Hyundai Elantra Coupe — Attractive and fuel efficient

By Jim Meachen and Ted Biederman

If you like the styling of the compact Hyundai Elantra sedan, you will like the all-new Elantra coupe. If you like the performance, ride and handling of the sedan, you will like the coupe. If you like the excellent gas mileage of the sedan, you will like the coupe. If you like the interior design....well, you get the picture the coupe is very nearly an exact copy of the sedan, but with two fewer doors.

Coupes are usually considered sexier and more youth-oriented than their sedan counterparts, with an extra edge of performance, and with superior handling traits. In the case of the Elantra — a dramatically styled sedan in the new stable of dramatically styled cars and crossovers — the coupe takes on even more alluring lines as a svelte two-door.

But alluring lines in this case does not mean more performance. The coupe is outfitted with the same engine and transmission, and from our driving perspective the same suspension tuning as the sedan.

The standard engine is the 1.8-liter DOHC 16-valve Inline 4-cylinder putting out 148 horsepower and 131 pound-feet of torque. A six-speed manual transmission and a six-speed automatic are available. If you’re hell bent on shifting gears then the manual will suit you to a tee. However, we found the automatic to be the quicker of the two.

Transmission choice aside the Elantra Coupe is still going to return excellent fuel economy — 40 mpg highway with the manual, 39 with automatic. The manual gets 29 mpg city and a combined 33 mpg; the automatic gets an estimated 28 mpg city and 32 mpg combined.

Performance is adequate from the 4-cylinder, certainly up to compact coupe standards as measured by what Hyundai calls its chief competitors — the Kia Forte and Honda Civic. The coupe can climb from 0 to 60 with foot to the floor in about 9 seconds and complete a quarter mile run in 16.9 seconds at 84 mph.

What this means in the real world of driving is that the Elantra can merge and pass without unnecessary drama. But when higher rpm is demanded, the engine gets a bit noisy and harsh sounding.

The ride is smooth and this is generally a good thing because, combined with an acceptably noise-free cabin, it leads to a relaxed environment. That's a plus in vehicles that start for less than 20 grand.

But the softness has a downside because it's a detriment to spirited driving, leading to more lean and flex than we would like in a car that looks this sporty. Severe road imperfections are more pronounced, as well. Admittedly, this will probably not be a big concern for a majority of buyers.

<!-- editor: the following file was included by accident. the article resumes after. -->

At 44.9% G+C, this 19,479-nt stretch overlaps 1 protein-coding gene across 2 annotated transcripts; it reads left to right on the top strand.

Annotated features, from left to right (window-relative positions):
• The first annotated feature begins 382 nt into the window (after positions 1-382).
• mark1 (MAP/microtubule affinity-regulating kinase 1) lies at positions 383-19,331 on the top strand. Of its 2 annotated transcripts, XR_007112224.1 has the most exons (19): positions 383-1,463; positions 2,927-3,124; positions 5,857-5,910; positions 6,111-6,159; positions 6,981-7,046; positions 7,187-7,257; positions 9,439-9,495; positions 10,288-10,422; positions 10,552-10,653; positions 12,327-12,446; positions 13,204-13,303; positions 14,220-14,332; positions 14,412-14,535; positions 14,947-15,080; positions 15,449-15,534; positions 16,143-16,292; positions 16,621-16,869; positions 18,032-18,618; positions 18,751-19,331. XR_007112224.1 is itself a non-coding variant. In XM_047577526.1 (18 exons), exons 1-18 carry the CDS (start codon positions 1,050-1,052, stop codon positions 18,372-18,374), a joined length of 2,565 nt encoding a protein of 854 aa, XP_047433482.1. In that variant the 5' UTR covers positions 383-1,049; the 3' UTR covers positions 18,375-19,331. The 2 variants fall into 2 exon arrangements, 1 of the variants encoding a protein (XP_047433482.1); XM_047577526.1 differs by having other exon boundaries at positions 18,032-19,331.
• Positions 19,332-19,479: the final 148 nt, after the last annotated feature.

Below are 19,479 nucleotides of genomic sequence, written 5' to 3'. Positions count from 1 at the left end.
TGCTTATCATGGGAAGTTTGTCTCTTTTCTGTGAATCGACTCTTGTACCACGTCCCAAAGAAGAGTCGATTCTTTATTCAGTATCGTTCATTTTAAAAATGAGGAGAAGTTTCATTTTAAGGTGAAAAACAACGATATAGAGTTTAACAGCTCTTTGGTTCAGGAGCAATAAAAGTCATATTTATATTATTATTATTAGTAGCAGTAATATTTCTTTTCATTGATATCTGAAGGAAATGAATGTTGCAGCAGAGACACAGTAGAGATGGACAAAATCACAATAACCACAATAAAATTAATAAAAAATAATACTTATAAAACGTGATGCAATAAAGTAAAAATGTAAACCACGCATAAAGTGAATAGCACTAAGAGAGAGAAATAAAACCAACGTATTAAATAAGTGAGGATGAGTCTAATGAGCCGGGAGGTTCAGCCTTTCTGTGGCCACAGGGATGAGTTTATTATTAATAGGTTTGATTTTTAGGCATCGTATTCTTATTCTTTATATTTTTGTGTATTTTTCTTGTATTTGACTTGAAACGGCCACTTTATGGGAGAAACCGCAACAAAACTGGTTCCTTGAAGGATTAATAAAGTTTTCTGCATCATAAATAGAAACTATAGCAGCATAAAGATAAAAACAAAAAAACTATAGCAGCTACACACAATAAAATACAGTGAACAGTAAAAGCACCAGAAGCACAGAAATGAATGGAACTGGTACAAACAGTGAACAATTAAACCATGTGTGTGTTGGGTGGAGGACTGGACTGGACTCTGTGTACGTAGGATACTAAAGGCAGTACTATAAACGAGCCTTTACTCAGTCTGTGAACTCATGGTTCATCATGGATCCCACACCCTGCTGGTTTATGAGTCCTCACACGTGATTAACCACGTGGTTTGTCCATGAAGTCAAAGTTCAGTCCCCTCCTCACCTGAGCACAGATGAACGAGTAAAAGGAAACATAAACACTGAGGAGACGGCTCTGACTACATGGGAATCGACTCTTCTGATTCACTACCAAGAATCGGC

Hyundai says the coupe’s passenger space has not been sacrificed when compared to the Elantra sedan. The coupe's front passenger space is the same and rear space — according to the specifications chart — is slightly larger with 0.2-inch more leg room, 0.4-inch more hip room and identical front  headroom. Of course, the sedan has the obvious advantage of easier entry and exit. However while we found rear-seat legroom to be adequate, tall riders may not have adequate headroom because of the sloping roof.†In addition to a spacious interior, the Elantra has a relatively large trunk measured at 14.8 cubic feet.

The instrument panel in the new Elantra Coupe is drop-dead gorgeous. Hyundai’s signature gauge housings really set the tone and the data readout between the tachometer and speedometer is a great touch. For an inexpensive vehicle there are some very nice materials used in the dash, seats and door moldings.

The Elantra Coupe comes in two trim levels — GS and SE — starting at $18,220 including destination charge. The SE manual begins at $20,520. Add $1,000 for the automatic in both trim levels. Our well-equipped SE test car with the technology package (upgraded audio, navigation) came in at $23,229.

Safety is also loaded into all models and includes traction and stability control, four-wheel antilock brakes, active head restraints, and front side airbags and full-length side-curtain airbags.

All models come equipped with a generous amount of standard features including air-conditioning, a tilt-and-telescoping steering wheel, Bluetooth connectivity, six airbags, stability and traction control, and heated front seats. The SE gets 17-inch wheels and sportier suspension tuning, and additional options include keyless entry/ignition, leather upholstery, and sunroof plus dual-zone automatic climate control. A 7-inch touchscreen display, a navigation system, a rearview camera and iPod/USB connection are also available.

For someone in the market for a well-equipped and relatively spacious sporty looking car at an affordable price, the 2013 Hyundai Elantra Coupe is a top choice.

Base price: $18,222; as driven, $23,229
Engine: 1.8-liter 4-cylinder
Horsepower: 148 @ 6,500 rpm
Torque: 131 foot-pounds @ 4,700 rpm
Drive: front wheel
Transmission: 6-speed automatic
Seating: 2/3
Wheelbase: 106.3 inches
Length: 178.7 inches
Curb weight: 2,729 pounds
Turning circle: 34.8 feet
Luggage capacity: 14.8 cubic feet
Fuel capacity: 13.8 gallons (regular)
EPA rating: 39 highway, 28 (city)
0-60: 9 seconds (Car and Driver)
Also consider: Honda Civic, Kia Forte, Scion tC

The Good
• Same interior dimensions as sedan
• Excellent fuel economy
• Long list of standard features

The Bad
• Limited rear head room

The Ugly
• Sporty looks do not equal sporty feel